Sera from remitting and secondary progressive multiple sclerosis patients disrupt the blood-brain barrier

PLoS One. 2014 Mar 31;9(3):e92872. doi: 10.1371/journal.pone.0092872. eCollection 2014.


Background: Pathological destruction of blood-brain barrier (BBB) has been thought to be the initial key event in the process of developing multiple sclerosis (MS). The purpose of the present study was to clarify the possible molecular mechanisms responsible for the malfunction of BBB by sera from relapse-remitting MS (RRMS) and secondary progressive MS (SPMS) patients.

Methods: We evaluated the effects of sera from the patients in the relapse phase of RRMS (RRMS-R), stable phase of RRMS (RRMS-S) and SPMS on the expression of tight junction proteins and vascular cell adhesion protein-1 (VCAM-1), and on the transendothelial electrical resistance (TEER) in human brain microvascular endothelial cells (BMECs).

Results: Sera from the RRMS-R or SPMS patients decreased the claudin-5 protein expression and the TEER in BMECs. In RRMS-R, this effect was restored after adding an MMP inhibitor, and the MMP-2/9 secretion by BMECs was significantly increased after the application of patients' sera. In SPMS, the immunoglobulin G (IgG) purified from patients' sera also decreased the claudin-5 protein expression and the TEER in BMECs. The sera and purified IgG from all MS patients increased the VCAM-1 protein expression in BMECs.

Conclusions: The up-regulation of autocrine MMP-2/9 by BMECs after exposure to sera from RRMS-R patients or the autoantibodies against BMECs from SPMS patients can compromise the BBB. Both RRMS-S and SPMS sera increased the VCAM-1 expression in the BBB, thus indicating that targeting the VCAM-1 in the BBB could represent a possible therapeutic strategy for even the stable phase of MS and SPMS.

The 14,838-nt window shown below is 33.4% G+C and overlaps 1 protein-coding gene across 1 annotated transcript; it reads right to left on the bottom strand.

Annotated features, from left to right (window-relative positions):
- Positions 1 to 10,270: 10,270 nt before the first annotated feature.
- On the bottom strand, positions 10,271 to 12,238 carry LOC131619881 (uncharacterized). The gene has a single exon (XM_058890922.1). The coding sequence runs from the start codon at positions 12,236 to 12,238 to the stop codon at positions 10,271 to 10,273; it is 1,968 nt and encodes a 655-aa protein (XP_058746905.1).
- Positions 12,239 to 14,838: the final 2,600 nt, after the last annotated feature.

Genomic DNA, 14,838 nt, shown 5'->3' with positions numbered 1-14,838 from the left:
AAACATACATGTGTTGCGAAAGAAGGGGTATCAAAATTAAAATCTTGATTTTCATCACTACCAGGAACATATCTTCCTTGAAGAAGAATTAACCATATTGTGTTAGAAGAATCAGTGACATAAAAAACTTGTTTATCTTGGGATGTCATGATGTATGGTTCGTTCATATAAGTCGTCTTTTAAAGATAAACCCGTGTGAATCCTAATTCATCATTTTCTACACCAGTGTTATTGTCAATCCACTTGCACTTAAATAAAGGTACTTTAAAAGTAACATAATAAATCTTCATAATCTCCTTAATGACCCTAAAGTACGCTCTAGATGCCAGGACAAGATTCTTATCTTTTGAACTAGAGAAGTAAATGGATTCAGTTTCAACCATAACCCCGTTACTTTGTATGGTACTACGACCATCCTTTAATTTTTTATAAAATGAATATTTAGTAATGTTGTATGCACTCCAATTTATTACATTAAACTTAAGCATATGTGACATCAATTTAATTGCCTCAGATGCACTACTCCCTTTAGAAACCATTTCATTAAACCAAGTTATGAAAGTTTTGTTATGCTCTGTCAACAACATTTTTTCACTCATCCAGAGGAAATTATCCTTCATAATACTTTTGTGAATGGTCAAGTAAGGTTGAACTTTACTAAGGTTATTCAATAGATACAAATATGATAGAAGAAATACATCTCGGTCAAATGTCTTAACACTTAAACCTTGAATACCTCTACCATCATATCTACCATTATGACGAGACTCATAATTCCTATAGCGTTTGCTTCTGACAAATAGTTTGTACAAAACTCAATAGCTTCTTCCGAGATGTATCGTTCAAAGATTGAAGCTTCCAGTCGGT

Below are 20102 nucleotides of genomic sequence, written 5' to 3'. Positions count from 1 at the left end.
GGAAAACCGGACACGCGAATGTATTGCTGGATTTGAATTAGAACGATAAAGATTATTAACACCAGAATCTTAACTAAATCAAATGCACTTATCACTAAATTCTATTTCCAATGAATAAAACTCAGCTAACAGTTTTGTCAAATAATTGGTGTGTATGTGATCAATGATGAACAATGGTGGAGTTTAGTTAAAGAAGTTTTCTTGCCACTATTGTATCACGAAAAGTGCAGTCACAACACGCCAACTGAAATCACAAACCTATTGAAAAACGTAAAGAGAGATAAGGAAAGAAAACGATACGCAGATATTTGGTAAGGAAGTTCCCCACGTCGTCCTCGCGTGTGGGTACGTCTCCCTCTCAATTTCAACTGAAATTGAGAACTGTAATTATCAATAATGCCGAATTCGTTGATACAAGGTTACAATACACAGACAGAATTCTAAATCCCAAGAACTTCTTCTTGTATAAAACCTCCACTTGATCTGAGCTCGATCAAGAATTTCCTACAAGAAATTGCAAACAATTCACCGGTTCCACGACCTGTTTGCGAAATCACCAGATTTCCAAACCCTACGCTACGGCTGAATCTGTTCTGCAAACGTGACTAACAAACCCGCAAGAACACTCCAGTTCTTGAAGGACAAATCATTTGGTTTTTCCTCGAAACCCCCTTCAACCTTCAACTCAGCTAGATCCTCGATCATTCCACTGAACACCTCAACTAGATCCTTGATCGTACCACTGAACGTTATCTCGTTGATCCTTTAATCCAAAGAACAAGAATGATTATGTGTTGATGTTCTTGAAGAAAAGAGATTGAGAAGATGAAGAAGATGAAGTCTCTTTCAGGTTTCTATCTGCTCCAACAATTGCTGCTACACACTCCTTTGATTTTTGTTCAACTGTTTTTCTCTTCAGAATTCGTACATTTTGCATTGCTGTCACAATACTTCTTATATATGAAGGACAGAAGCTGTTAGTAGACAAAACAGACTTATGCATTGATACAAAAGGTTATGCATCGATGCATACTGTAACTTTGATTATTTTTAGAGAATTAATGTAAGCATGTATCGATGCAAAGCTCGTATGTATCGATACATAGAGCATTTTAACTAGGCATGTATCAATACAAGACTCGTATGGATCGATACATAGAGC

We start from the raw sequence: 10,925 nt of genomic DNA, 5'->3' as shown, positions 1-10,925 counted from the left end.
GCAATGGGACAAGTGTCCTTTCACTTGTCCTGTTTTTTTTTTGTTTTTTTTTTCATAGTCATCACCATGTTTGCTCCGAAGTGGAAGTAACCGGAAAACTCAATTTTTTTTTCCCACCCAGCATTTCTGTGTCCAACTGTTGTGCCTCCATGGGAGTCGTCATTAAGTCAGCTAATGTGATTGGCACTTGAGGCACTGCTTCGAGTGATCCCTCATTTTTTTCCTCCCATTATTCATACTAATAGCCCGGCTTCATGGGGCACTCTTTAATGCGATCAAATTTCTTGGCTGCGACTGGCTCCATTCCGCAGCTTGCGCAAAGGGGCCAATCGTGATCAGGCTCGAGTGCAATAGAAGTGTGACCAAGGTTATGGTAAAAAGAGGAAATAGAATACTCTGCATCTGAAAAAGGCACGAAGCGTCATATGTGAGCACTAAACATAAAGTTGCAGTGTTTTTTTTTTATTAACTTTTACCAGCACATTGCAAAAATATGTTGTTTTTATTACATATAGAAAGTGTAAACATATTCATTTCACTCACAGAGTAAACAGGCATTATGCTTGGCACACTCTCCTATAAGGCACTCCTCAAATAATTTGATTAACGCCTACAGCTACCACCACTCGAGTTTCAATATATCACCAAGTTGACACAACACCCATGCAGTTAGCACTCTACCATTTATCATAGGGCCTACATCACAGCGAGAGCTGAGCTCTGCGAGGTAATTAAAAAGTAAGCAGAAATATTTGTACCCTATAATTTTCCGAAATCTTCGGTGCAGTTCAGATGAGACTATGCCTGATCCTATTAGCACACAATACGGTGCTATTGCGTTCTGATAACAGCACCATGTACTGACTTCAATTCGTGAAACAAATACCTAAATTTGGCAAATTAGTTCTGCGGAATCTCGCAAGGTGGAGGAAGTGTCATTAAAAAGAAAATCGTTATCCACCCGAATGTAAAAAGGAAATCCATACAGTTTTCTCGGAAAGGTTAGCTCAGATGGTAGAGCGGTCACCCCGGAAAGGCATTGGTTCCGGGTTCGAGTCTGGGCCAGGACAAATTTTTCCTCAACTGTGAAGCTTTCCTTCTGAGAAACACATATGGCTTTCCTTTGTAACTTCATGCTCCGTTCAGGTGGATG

Publication types

  • Research Support, Non-U.S. Gov't

MeSH terms

  • Autoantibodies / metabolism
  • Blood-Brain Barrier / metabolism*
  • Blood-Brain Barrier / pathology
  • Brain / metabolism
  • Brain / pathology
  • Cells, Cultured
  • Claudin-5 / metabolism
  • Endothelial Cells / metabolism
  • Endothelial Cells / pathology
  • Humans
  • Immunoglobulin G / metabolism
  • Matrix Metalloproteinase 2 / metabolism
  • Matrix Metalloproteinase 9 / metabolism
  • Multiple Sclerosis, Chronic Progressive / blood*
  • Multiple Sclerosis, Chronic Progressive / metabolism
  • Multiple Sclerosis, Chronic Progressive / pathology
  • Multiple Sclerosis, Relapsing-Remitting / blood*
  • Multiple Sclerosis, Relapsing-Remitting / metabolism*
  • Multiple Sclerosis, Relapsing-Remitting / pathology
  • Serum / metabolism*
  • Vascular Cell Adhesion Molecule-1 / metabolism


  • Autoantibodies
  • Claudin-5
  • Immunoglobulin G
  • Vascular Cell Adhesion Molecule-1
  • Matrix Metalloproteinase 2
  • Matrix Metalloproteinase 9

Grant support

This work was supported in part by research grants (Nos. 24790886, Nos. 22790821, and Nos. 23659457) from the Japan Society for the Promotion of Science, Tokyo, Japan, by a Health and Labor Sciences Research Grant for research on intractable diseases (Neuroimmunological Disease Research Committee) from the Ministry of Health, Labor and Welfare of Japan (K2002528) and also by a Translational Research Promotion Grant from Yamaguchi University Hospital. The funders had no role in study design, data collection and analysis, decision to publish, or preparation of the manuscript.